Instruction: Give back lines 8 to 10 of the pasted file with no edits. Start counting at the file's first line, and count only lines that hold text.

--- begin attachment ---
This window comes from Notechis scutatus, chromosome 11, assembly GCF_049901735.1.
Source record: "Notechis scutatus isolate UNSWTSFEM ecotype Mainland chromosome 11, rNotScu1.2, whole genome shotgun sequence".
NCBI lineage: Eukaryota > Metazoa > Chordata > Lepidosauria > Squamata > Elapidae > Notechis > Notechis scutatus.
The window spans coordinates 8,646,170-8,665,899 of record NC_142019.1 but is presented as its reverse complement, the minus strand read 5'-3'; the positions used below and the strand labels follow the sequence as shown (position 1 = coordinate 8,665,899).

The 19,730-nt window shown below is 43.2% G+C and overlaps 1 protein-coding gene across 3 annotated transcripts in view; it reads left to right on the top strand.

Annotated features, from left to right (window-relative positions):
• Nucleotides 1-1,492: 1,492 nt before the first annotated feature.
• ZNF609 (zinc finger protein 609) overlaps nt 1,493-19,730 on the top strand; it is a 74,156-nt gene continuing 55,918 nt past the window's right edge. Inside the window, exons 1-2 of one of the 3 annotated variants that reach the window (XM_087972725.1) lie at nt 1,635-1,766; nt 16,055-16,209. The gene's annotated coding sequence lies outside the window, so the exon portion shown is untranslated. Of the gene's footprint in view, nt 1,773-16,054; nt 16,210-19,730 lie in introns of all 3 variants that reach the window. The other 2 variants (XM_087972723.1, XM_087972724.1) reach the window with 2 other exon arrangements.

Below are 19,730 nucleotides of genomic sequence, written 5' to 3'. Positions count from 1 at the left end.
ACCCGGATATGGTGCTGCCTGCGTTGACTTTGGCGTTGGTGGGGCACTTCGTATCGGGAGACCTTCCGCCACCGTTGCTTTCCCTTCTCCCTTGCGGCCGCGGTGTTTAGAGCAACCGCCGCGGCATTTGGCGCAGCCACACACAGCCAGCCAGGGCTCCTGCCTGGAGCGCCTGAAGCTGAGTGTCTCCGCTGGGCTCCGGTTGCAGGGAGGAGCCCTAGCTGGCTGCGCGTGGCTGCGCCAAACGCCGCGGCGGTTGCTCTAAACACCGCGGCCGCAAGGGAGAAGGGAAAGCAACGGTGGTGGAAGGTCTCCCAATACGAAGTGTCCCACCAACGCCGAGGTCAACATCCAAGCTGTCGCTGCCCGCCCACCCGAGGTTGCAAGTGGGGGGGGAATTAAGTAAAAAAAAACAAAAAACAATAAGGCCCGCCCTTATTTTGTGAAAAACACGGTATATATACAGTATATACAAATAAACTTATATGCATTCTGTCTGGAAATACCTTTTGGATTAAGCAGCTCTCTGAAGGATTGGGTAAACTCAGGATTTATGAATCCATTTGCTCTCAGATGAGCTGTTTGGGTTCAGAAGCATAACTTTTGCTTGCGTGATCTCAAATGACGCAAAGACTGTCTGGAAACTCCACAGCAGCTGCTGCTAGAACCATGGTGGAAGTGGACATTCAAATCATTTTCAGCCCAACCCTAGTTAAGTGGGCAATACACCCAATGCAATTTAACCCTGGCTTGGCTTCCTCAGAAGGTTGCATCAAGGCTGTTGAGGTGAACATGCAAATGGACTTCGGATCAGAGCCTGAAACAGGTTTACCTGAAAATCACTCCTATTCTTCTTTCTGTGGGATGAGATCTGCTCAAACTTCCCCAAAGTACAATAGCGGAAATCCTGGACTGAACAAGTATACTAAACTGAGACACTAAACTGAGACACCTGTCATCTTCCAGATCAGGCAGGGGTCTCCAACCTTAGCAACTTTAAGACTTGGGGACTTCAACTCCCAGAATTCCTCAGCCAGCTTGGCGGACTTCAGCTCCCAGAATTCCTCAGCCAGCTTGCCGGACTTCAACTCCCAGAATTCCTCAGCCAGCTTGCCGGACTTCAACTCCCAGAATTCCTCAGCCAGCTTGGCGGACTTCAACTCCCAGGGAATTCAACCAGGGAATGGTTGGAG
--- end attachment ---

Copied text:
• ZNF609 (zinc finger protein 609) overlaps nt 1,493-19,730 on the top strand; it is a 74,156-nt gene continuing 55,918 nt past the window's right edge. Inside the window, exons 1-2 of one of the 3 annotated variants that reach the window (XM_087972725.1) lie at nt 1,635-1,766; nt 16,055-16,209. The gene's annotated coding sequence lies outside the window, so the exon portion shown is untranslated. Of the gene's footprint in view, nt 1,773-16,054; nt 16,210-19,730 lie in introns of all 3 variants that reach the window. The other 2 variants (XM_087972723.1, XM_087972724.1) reach the window with 2 other exon arrangements.

Below are 19,730 nucleotides of genomic sequence, written 5' to 3'. Positions count from 1 at the left end.
ACCCGGATATGGTGCTGCCTGCGTTGACTTTGGCGTTGGTGGGGCACTTCGTATCGGGAGACCTTCCGCCACCGTTGCTTTCCCTTCTCCCTTGCGGCCGCGGTGTTTAGAGCAACCGCCGCGGCATTTGGCGCAGCCACACACAGCCAGCCAGGGCTCCTGCCTGGAGCGCCTGAAGCTGAGTGTCTCCGCTGGGCTCCGGTTGCAGGGAGGAGCCCTAGCTGGCTGCGCGTGGCTGCGCCAAACGCCGCGGCGGTTGCTCTAAACACCGCGGCCGCAAGGGAGAAGGGAAAGCAACGGTGGTGGAAGGTCTCCCAATACGAAGTGTCCCACCAACGCCGAGGTCAACATCCAAGCTGTCGCTGCCCGCCCACCCGAGGTTGCAAGTGGGGGGGGAATTAAGTAAAAAAAAACAAAAAACAATAAGGCCCGCCCTTATTTTGTGAAAAACACGGTATATATACAGTATATACAAATAAACTTATATGCATTCTGTCTGGAAATACCTTTTGGATTAAGCAGCTCTCTGAAGGATTGGGTAAACTCAGGATTTATGAATCCATTTGCTCTCAGATGAGCTGTTTGGGTTCAGAAGCATAACTTTTGCTTGCGTGATCTCAAATGACGCAAAGACTGTCTGGAAACTCCACAGCAGCTGCTGCTAGAACCATGGTGGAAGTGGACATTCAAATCATTTTCAGCCCAACCCTAGTTAAGTGGGCAATACACCCAATGCAATTTAACCCTGGCTTGGCTTCCTCAGAAGGTTGCATCAAGGCTGTTGAGGTGAACATGCAAATGGACTTCGGATCAGAGCCTGAAACAGGTTTACCTGAAAATCACTCCTATTCTTCTTTCTGTGGGATGAGATCTGCTCAAACTTCCCCAAAGTACAATAGCGGAAATCCTGGACTGAACAAGTATACTAAACTGAGACACTAAACTGAGACACCTGTCATCTTCCAGATCAGGCAGGGGTCTCCAACCTTAGCAACTTTAAGACTTGGGGACTTCAACTCCCAGAATTCCTCAGCCAGCTTGGCGGACTTCAGCTCCCAGAATTCCTCAGCCAGCTTGCCGGACTTCAACTCCCAGAATTCCTCAGCCAGCTTGCCGGACTTCAACTCCCAGAATTCCTCAGCCAGCTTGGCGGACTTCAACTCCCAGGGAATTCAACCAGGGAATGGTTGGAG